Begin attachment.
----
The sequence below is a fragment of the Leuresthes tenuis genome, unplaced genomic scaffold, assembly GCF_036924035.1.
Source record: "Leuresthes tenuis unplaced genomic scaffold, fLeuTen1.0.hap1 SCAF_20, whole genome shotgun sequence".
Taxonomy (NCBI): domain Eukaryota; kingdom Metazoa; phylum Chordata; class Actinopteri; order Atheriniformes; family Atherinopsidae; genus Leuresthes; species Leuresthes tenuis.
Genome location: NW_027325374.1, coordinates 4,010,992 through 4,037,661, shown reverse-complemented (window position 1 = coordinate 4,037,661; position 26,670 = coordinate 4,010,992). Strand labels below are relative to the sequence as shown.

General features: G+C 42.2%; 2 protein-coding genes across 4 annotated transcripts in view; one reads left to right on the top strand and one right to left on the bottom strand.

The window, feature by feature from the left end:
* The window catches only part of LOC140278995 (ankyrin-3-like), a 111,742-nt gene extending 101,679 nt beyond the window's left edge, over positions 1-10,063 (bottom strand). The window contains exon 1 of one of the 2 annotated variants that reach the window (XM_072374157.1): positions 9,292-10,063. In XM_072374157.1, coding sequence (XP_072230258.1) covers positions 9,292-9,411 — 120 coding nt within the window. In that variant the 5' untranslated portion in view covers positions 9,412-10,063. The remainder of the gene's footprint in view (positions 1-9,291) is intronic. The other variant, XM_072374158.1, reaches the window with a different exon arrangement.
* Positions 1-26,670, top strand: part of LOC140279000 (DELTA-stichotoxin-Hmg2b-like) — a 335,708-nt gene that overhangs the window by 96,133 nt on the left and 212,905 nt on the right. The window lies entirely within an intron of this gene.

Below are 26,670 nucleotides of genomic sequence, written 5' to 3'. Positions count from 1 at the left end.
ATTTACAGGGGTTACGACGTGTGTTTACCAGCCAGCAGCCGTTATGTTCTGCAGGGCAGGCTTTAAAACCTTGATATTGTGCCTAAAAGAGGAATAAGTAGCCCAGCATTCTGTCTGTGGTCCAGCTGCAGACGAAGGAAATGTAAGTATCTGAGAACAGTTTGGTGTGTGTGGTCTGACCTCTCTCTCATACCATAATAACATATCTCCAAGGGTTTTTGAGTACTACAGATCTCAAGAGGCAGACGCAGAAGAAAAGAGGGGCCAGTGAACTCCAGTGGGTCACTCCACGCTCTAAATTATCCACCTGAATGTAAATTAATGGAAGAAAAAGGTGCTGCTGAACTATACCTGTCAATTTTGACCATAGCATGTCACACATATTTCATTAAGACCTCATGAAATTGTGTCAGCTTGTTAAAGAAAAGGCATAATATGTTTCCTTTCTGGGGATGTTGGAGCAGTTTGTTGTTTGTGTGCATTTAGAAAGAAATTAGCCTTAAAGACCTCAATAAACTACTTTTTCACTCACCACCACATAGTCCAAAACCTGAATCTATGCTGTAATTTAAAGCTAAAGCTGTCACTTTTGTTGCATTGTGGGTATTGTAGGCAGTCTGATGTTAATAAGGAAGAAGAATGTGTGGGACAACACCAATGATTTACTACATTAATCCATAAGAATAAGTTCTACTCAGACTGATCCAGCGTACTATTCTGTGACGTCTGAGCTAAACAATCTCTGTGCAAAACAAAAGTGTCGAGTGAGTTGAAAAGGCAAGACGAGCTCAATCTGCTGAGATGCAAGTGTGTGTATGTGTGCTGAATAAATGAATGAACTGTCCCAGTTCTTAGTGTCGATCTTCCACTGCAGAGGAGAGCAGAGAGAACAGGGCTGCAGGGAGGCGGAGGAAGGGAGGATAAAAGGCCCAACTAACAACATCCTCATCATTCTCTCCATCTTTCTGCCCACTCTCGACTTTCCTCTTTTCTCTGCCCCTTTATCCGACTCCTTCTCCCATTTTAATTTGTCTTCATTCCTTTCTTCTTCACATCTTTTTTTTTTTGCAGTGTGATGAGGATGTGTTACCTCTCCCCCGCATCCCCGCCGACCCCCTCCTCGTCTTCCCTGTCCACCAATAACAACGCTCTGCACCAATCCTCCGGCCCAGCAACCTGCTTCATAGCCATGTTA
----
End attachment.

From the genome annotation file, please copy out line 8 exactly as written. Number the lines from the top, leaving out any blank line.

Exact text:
* Positions 1-26,670, top strand: part of LOC140279000 (DELTA-stichotoxin-Hmg2b-like) — a 335,708-nt gene that overhangs the window by 96,133 nt on the left and 212,905 nt on the right. The window lies entirely within an intron of this gene.